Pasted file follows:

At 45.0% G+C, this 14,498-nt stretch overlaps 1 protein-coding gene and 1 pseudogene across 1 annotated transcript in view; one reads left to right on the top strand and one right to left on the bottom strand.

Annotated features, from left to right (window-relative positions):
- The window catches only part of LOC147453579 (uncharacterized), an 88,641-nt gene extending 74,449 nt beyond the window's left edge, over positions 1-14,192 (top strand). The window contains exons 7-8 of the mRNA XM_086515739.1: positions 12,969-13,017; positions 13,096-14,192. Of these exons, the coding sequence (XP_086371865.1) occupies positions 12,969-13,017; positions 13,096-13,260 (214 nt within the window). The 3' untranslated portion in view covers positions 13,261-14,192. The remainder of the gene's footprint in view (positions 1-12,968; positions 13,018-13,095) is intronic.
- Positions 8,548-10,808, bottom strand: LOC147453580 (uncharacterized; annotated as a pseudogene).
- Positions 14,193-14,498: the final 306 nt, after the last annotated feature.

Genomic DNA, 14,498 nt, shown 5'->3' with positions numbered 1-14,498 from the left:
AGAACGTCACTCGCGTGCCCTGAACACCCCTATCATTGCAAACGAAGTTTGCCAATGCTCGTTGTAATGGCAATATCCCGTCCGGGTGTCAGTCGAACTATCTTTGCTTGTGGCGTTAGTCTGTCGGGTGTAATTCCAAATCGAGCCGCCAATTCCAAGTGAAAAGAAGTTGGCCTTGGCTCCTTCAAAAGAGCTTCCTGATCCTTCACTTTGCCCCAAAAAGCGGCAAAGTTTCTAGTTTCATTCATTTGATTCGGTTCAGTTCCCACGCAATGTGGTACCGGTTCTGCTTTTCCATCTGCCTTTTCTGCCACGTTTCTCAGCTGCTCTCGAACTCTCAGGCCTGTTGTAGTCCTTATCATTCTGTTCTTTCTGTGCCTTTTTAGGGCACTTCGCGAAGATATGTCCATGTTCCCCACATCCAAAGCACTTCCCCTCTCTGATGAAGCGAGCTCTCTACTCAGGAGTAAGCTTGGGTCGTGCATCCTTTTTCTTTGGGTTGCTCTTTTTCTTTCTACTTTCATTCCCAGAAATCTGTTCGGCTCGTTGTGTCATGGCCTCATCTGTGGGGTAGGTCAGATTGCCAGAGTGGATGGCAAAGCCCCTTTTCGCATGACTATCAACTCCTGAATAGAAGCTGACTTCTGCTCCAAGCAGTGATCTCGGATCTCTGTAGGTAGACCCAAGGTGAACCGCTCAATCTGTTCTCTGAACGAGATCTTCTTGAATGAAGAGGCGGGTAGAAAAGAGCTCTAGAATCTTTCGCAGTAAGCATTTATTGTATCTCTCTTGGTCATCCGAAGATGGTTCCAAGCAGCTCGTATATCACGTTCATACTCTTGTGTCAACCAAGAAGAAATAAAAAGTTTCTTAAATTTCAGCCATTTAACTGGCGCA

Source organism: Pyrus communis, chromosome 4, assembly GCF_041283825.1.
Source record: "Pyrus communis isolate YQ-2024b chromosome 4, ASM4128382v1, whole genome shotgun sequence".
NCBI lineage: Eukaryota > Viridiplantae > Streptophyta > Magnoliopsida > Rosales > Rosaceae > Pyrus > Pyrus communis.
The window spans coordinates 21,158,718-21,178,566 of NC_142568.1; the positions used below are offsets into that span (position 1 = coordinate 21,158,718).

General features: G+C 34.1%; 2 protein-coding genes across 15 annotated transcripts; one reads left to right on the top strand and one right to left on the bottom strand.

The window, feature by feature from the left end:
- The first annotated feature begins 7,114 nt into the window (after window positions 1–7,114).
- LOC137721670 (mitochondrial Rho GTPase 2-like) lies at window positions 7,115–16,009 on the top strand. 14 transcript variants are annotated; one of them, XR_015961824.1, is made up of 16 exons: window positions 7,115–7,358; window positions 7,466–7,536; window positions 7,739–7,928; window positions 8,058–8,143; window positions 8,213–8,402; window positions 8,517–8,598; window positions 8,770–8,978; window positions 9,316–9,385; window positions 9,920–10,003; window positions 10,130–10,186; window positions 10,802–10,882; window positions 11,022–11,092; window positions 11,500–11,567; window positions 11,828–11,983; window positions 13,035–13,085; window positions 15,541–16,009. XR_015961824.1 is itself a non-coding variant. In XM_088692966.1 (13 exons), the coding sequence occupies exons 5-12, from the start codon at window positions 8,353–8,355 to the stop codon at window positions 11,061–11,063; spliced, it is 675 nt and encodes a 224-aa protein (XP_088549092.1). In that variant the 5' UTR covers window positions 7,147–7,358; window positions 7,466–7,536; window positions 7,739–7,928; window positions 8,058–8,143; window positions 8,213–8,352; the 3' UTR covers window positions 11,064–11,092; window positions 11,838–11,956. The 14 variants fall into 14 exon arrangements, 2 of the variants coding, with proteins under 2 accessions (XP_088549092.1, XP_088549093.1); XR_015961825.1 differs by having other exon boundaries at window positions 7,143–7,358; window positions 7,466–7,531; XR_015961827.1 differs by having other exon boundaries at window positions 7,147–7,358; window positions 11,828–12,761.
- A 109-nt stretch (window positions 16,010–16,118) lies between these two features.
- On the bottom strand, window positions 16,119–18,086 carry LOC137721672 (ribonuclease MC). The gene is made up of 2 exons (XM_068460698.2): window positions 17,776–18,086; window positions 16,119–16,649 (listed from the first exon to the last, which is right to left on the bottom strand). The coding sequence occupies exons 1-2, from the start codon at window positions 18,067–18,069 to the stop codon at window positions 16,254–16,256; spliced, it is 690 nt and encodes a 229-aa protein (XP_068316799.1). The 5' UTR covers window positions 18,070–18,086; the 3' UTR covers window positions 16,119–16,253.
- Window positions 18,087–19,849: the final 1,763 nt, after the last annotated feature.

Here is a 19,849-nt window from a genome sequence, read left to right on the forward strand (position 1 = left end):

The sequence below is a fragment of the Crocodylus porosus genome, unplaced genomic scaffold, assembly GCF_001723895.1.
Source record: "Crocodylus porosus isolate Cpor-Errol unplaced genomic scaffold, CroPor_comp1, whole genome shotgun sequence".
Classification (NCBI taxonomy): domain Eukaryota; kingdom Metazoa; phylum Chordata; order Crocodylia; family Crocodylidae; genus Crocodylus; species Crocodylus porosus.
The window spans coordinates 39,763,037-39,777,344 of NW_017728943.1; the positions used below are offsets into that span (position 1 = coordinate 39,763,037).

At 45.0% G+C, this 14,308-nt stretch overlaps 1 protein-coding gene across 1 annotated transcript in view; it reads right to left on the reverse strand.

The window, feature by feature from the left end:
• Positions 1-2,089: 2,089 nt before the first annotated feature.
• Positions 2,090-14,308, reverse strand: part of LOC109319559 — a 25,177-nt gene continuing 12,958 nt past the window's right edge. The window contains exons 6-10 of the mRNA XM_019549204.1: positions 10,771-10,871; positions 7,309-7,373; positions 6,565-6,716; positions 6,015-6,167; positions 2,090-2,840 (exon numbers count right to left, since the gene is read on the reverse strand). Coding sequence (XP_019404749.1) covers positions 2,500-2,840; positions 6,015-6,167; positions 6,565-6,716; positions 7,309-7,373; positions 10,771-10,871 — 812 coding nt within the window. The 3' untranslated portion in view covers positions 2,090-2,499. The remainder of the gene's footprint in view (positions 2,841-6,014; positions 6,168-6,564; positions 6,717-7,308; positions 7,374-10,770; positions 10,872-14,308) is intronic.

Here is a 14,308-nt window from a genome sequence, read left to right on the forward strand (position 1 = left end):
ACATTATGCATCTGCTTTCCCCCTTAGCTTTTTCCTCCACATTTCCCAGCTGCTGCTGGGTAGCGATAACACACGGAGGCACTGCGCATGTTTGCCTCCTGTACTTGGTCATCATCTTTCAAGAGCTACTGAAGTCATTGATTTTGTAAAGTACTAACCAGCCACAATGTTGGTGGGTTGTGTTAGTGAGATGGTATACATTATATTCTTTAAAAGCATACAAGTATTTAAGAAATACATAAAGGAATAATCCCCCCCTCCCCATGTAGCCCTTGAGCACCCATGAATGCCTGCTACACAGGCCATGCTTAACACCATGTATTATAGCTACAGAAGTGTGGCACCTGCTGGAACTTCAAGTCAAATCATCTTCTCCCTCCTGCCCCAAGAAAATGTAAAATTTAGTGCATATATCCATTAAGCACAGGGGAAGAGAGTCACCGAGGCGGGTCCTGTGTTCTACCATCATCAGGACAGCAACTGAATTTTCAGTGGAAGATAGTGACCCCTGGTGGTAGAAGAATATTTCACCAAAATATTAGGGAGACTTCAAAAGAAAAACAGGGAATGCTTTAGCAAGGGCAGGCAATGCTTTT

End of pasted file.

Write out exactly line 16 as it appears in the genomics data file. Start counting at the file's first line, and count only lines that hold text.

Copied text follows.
- A 109-nt stretch (window positions 16,010–16,118) lies between these two features.